I was invited by Chris Poirier of Perform Better to present an introduction of PRI principles in Long Beach, CA for the 2016 Perform Better Functional Training Summit.  This was the first time “PRI Nation” was represented at a Perform Bettter Summit on the West Coast.  Among the presenters pictured were Dan John, Stu McGill, Chris Mohr, Todd Durkin, Jason Glass, Greg Rose, Brandon Marcello, Brian Nguyen, Martin Rooney, Mark Toomey, Josh Henkin, Ben Bruno and Alwyn Cosgrove and yours truly with the white polo shirt! (Center front).  I was asked to join the Saturday afternoon panel for questions and answers and  was able to provide a  compelling lead-in for the  Sunday morning lecture and hands on.  Both hands on and lecture segments were extremely well attended and received.  The buzz heard in the room from the attendees was “we have been waiting to hear about PRI, now we want to take courses and learn about PRI principles for rehab and performance especially managing human asymmetries and rotational performance!”  Thanks much to Michael Mullin who provided support in this first time appearance and who speaks for Perform Better on a regular basis.  And Thanks much to Chris Poirier for allowing me the opportunity to present!   This past weekend, August 13-14, I was invited by Chris Poirier of Perform Better to present an introduction of PRI principles in Long Beach, CA for the 2016 Perform Better Functional Training Summit.  This was the first time “PRI Nation” was represented on the West Coast.  Among the presenters pictured were Dan John, Stu McGill, Chris Mohr, Todd Durkin, Jason Glass, Greg Rose, Brandon Marcello, Brian Nguyen, Martin Rooney, Mark Toomey, Josh Henkin, Ben Bruno and Alwyn Cosgrove and yours truly with the white polo shirt! (Center front).  I was asked to join the Saturday afternoon panel for questions and answers and  was able to provide a  compelling lead-in for the  Sunday morning lecture and hands on.  Both hands on and lecture segments were extremely well attended and received.  The buzz heard in the room from the attendees was “we have been waiting to hear about PRI, now we want to take courses and learn about PRI principles for rehab and performance especially managing human asymmetries and rotational performance!”  Thanks much to Michael Mullin who provided support in this first time appearance and who speaks for Perform Better on a regular basis.  And Thanks much to Chris Poirier for allowing me the opportunity to present!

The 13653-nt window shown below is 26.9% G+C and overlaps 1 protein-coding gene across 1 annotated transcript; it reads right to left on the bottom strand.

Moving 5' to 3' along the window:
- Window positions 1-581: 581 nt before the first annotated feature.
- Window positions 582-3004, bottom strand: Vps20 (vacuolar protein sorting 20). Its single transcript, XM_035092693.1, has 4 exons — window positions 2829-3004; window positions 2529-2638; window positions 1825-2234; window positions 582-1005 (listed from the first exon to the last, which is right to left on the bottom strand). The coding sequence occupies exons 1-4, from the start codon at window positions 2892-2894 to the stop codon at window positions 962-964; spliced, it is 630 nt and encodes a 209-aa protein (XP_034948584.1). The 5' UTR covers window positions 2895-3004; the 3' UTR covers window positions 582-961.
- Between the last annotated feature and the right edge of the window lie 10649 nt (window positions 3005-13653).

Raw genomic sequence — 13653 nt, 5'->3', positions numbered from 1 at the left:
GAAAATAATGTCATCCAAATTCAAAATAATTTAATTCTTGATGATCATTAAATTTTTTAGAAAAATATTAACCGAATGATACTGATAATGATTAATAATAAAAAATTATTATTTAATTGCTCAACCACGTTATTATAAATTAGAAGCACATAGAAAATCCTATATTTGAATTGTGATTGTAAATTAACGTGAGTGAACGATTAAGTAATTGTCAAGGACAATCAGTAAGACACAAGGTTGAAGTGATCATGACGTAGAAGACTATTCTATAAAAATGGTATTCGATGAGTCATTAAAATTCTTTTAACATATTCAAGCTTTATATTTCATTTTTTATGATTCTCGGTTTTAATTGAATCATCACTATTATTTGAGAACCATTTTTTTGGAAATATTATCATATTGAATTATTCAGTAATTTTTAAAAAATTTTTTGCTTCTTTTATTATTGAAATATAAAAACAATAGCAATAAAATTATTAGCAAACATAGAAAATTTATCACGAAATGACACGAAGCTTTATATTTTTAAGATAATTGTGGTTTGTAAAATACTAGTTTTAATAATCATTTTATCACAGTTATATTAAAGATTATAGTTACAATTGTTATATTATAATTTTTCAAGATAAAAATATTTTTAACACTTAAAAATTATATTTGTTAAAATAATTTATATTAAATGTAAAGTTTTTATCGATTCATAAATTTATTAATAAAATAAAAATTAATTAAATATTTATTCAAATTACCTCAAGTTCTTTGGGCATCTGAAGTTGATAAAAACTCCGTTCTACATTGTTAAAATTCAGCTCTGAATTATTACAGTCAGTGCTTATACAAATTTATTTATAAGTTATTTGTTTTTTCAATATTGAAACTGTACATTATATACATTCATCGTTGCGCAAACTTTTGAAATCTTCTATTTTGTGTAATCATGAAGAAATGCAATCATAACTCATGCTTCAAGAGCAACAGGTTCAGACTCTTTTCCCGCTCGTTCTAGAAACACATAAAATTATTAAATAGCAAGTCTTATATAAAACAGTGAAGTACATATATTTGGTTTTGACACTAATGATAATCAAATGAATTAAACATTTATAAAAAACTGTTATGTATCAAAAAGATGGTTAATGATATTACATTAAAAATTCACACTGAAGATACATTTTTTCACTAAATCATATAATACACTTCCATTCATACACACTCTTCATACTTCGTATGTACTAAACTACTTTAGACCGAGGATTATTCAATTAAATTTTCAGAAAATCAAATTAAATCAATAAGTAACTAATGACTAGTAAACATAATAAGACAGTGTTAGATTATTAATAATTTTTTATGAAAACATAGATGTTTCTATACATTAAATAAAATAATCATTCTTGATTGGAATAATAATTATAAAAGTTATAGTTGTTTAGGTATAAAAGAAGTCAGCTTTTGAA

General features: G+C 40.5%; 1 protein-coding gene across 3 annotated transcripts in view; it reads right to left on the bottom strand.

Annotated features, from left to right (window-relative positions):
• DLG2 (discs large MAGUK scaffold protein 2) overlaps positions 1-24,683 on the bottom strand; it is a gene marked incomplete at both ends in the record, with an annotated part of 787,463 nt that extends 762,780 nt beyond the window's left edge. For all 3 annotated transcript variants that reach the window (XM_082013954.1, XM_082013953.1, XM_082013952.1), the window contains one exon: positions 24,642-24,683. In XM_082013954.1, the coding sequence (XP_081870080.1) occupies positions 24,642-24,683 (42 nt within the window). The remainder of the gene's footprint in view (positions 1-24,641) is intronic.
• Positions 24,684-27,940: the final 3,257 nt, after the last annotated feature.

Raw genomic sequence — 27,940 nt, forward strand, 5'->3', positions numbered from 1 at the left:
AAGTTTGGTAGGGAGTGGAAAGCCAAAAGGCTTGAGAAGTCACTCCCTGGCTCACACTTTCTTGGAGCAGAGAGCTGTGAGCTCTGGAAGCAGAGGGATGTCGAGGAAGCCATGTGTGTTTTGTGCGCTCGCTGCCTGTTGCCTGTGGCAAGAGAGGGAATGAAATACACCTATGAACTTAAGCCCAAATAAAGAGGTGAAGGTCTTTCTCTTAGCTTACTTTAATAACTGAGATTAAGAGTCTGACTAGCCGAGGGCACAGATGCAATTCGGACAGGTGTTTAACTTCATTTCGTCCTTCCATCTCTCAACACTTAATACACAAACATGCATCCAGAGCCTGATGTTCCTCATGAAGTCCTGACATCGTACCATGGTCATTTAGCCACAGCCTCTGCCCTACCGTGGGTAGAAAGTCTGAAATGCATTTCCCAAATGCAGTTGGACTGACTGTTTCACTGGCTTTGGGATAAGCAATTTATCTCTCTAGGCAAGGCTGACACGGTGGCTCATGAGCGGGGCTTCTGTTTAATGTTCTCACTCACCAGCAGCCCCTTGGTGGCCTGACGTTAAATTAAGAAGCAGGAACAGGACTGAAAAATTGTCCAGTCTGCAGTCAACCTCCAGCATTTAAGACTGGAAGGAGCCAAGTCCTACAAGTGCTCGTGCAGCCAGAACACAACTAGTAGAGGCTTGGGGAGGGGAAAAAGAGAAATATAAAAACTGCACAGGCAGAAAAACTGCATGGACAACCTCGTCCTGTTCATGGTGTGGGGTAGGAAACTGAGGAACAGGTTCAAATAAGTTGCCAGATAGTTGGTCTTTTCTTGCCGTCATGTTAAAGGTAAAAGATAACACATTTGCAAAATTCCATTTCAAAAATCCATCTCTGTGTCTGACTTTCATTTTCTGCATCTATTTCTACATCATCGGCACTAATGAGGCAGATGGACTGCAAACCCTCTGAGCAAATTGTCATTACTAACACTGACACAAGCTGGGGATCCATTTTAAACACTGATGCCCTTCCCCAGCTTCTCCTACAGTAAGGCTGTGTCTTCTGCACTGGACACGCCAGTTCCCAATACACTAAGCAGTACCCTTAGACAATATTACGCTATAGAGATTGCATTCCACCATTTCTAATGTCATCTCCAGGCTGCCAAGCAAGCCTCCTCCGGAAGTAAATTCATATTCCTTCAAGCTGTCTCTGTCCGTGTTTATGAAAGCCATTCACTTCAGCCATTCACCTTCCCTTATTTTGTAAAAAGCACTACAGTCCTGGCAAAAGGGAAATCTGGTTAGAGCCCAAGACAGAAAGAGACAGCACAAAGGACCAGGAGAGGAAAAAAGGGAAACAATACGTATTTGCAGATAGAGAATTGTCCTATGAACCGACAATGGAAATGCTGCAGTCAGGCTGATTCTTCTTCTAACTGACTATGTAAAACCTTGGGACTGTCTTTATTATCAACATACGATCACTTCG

Posted August 22, 2016 at 10:54AM

Another month has come and passed, which means the application deadline for our Postural Restoration Trained™(PRT) credentialing program is approaching quickly. We have some exciting news for our PRT credentialing program this year! Over the past few years, we have had several Athletic Trainers and Strength and Conditioning Coaches express an interest in completing the PRT credentialing program, but due to the schedule of the teams that they work with, they are unable to get away to attend testing in January. Therefore, we will begin offering a summer testing date which will take place once every 3 years, beginning in 2017. This next year, we will offer our traditional winter testing date on January 9-10th, and our summer testing date will take place on June 23-24th, 2017.

PRT applications for the winter testing date are due on October 15th, 2016. Testing will take place on January 9-10th (following the Impingement & Instability course) at the Postural Restoration Institute in Lincoln, Nebraska.

PRT applications for the summer testing date will be due on March 15, 2017. Testing will take place on June 23-24th at the Postural Restoration Institute in Lincoln, Nebraska. Please note that there will not be an Impingement & Instability course offered in conjunction with this testing date, therefore all applicants will need to take this required course elsewhere prior to testing.  

Postural Restoration Trained (PRT) is a credential available to Athletic Trainers (with Certification through the BOC), Athletic Therapists (with Certification through the CATA) and Strength and Conditioning Coaches (with CSCS Certification through the NSCA or SCCC Certification through the CSCCa). For more information on the course requirements and to download the application, CLICK HERE!

If you are planning to apply for PRT, and have any questions, please email me!

Posted August 16, 2016 at 11:15AM